13 Dec

A year ago, I was writing a different blog called Audioshards which was(is?) about my musical journey but it often got a little too depressing or strayed well off the course. But it was keeping me writing about music, so that was a good thing. And that blogging experience almost led me to another. One of my friends Angela was trying to get a music blog off the ground over at her website Cupcake Goth and asked me to contribute. I liked the idea and my one and only contribution was a review of an album that came out around my birthday in 2010:

Underoath- Ø (Disambiguation) Review

 Band: Underoath
Album: Ø (Disambiguation)
Label: Tooth and Nail
Release: November 9, 2010

The band Underoath has earned its share of detractors. There are a multitude of reasons. They came onto the musical landscape early in the 00’s and were lumped by many into the emo genre, in part to their dual vocalist style and their appearances on the Warped Tour. They have also been lumped into the Christian Rock scene due to the band member’s faith. Neither of these labels truly apply to Underoath. They aren’t singing about Jesus and their music is far harder than the Jimmy Eat World’s and Taking Back Sunday’s that inhabit the mainstream emo scene. Underoath at its core is a metal band and their seventh album Ø (Disambiguation) makes that fact undeniable. I think it’s time for the detractors to take another look at Underoath.

Ø (Disambiguation) marks the first album without singer/drummer Aaron Gillespie, who has gone off to front acoustic Christian band The Almost. With a new lineup in place, including former Norma Jean drummer Daniel Davison, Underoath’s sound has changed and grown considerably darker. There were times in my listening to this album where I found myself comparing Underoath’s aggression to bands like Slipknot. On other songs, they found a way to channel a dark atmosphere on their songs comparable to the Deftones or Tool. It’s all a far stretch from songs like their breakout hit “It’s Dangerous Business Walking Out Your Front Door”. It’s a band reborn and I like this band’s new direction.

The album’s opening track “In Division” sets the table by starting with eerie keyboards before lead singer Spencer Chamberlain unleashes a vocal fury. With Davison’s blistering drumwork, the energy of the band has changed. There was a certain precision to previous Underoath songs. “In Division” is less about creating a balance, it’s moreso unleashing the band’s raw energy. That energy carries over into “Catch Myself Catching Myself”, a song which includes a NIN/Filter-esque breakdown with Chamberlain in hushed tones singing “I’m not the same anymore”, a statement that could be the mantra of this entire album.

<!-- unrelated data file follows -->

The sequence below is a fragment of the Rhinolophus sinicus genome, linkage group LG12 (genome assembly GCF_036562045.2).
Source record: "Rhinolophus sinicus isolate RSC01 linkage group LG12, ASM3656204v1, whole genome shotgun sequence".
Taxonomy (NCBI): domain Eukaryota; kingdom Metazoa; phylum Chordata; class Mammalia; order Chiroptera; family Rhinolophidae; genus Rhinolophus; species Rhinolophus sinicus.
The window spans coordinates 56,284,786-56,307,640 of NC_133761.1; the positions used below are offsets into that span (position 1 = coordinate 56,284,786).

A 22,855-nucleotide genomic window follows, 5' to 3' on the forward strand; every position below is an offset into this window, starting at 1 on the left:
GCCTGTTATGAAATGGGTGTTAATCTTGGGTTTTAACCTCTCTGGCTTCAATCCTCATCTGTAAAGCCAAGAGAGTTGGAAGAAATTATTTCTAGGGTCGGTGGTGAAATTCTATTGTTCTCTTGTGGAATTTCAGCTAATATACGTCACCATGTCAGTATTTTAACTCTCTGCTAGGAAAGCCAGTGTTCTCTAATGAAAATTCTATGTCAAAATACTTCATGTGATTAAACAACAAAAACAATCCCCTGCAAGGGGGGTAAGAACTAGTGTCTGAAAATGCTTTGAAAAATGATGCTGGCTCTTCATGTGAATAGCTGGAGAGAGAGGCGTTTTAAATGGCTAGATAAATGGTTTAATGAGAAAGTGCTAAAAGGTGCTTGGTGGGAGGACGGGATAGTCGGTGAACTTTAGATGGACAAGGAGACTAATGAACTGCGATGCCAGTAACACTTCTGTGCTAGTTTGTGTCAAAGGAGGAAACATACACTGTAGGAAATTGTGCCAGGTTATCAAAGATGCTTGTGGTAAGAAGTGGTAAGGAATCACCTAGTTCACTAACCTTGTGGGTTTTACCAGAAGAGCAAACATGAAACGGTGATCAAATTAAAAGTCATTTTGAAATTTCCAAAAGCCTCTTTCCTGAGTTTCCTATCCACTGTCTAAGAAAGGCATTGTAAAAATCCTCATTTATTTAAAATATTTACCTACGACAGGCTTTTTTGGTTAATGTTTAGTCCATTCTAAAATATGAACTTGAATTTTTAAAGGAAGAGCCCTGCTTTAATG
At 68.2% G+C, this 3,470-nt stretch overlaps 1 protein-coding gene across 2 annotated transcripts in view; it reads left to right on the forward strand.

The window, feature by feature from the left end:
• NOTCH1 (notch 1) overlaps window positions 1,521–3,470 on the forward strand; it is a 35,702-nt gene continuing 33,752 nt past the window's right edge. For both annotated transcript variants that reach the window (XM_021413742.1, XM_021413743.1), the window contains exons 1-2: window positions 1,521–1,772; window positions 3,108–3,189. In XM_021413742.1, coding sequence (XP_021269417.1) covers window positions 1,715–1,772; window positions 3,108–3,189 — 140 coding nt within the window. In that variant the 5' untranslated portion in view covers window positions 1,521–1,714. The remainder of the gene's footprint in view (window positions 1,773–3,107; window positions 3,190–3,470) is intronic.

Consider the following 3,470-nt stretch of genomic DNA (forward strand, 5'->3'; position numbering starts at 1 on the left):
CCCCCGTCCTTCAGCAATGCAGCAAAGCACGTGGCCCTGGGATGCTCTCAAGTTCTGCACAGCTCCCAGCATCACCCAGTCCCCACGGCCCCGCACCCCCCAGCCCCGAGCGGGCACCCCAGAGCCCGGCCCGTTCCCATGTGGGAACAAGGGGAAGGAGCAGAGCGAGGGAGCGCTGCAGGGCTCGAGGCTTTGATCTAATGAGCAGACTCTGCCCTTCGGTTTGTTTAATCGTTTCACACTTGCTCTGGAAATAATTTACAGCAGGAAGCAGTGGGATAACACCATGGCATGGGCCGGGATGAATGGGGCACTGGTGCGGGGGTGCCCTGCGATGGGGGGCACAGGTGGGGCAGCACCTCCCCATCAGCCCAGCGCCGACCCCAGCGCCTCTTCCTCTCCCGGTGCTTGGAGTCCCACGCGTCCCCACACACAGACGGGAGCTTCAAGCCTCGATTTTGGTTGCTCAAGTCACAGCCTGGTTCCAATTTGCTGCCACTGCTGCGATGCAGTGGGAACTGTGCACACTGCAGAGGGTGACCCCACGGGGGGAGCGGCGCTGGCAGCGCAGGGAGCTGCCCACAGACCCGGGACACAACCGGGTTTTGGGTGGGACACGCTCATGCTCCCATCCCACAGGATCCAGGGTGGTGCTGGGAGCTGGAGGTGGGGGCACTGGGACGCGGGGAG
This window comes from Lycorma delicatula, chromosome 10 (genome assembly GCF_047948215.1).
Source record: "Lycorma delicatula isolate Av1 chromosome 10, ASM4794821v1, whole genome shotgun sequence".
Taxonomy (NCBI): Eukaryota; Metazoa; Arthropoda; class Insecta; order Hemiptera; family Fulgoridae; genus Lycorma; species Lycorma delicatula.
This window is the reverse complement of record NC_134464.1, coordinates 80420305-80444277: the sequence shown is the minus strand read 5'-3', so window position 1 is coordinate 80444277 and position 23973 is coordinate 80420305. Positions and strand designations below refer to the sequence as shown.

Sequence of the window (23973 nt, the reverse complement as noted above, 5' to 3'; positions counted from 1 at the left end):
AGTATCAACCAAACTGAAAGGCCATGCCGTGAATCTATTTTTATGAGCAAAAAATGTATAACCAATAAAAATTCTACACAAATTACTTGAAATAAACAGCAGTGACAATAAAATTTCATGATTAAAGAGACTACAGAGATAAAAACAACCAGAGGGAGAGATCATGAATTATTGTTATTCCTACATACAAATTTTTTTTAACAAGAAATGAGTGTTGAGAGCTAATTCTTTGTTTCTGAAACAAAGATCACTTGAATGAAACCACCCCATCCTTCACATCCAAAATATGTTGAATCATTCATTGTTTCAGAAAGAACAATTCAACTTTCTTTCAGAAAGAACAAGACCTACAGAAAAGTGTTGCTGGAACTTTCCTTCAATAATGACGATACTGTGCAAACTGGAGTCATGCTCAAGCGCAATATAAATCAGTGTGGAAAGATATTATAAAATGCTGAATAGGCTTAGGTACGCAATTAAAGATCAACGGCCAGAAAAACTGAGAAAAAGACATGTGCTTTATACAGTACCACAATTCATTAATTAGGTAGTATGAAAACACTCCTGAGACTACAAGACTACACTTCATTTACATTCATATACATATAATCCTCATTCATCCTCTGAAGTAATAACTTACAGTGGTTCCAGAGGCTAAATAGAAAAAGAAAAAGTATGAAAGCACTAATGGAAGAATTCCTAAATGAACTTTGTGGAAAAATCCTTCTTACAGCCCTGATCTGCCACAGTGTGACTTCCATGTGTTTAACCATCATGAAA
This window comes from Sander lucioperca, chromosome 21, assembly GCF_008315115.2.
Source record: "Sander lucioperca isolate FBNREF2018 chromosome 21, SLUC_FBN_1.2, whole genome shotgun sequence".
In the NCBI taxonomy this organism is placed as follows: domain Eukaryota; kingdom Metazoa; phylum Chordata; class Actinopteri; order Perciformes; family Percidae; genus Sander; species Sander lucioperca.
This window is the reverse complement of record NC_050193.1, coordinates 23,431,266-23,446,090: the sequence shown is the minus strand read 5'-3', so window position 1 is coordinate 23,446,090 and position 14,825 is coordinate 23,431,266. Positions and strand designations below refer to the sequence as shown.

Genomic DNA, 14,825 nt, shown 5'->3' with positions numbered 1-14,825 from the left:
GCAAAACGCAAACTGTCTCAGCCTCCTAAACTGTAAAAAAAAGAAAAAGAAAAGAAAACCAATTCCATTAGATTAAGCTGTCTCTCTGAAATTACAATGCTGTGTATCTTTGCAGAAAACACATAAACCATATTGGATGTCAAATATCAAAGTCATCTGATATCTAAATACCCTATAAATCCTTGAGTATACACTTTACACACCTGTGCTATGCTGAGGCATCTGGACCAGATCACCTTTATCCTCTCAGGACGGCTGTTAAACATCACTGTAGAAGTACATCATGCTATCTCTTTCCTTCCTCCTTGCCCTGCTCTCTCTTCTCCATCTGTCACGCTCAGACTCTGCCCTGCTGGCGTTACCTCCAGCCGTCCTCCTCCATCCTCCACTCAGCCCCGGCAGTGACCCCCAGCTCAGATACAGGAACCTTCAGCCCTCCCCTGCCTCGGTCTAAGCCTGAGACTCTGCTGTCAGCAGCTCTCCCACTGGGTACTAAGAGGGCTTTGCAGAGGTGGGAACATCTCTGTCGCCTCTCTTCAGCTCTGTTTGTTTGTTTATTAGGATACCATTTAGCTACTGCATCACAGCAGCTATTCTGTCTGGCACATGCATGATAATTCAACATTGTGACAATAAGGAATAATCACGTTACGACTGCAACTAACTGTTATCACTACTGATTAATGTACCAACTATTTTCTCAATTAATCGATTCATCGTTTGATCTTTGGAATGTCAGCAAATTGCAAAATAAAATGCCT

The highlights of the album include the moody “Paper Lung”, which may be one of the album’s most tame songs but it’s a song filled with strong guitar work and one of Chamberlain’s best vocal performances of his career proving he could handle the clean vocals aspects he didn’t do while under Gillespie. Chamberlain’s grittier vocals also get a chance to shine on the album. On “A Divine Eradication”, the band finds it’s most powerful groove. As Chamberlain growls “where is my fix”, Davison and bassist Grant Brandell build a heavy foundation for the two guitarists to layer sheets and sheets of sonic chaos. It all comes together to make one of the best songs on the album.

Ø (Disambiguation)

is not a perfect record. It does loose some steam towards the end with more generic songs at the end. “My Deteriorating Incline” and “Vacant Mouth” both lack the power of the previous songs while album closer “In Completion” spends too much meandering in their old sound. It may have its flaws but it remains an album that I would highly recommend. This is the start of a new sound for Underoath and I look forward to the opportunity to hear more.

~ Niveous

And now a year later, I’m back on good ol’ 10kdays and I just added that review to my blog. Full circle. Here’s a song off that album to end my birthday time travel theme.

Song 1104: “Paper Lung” by Underoath


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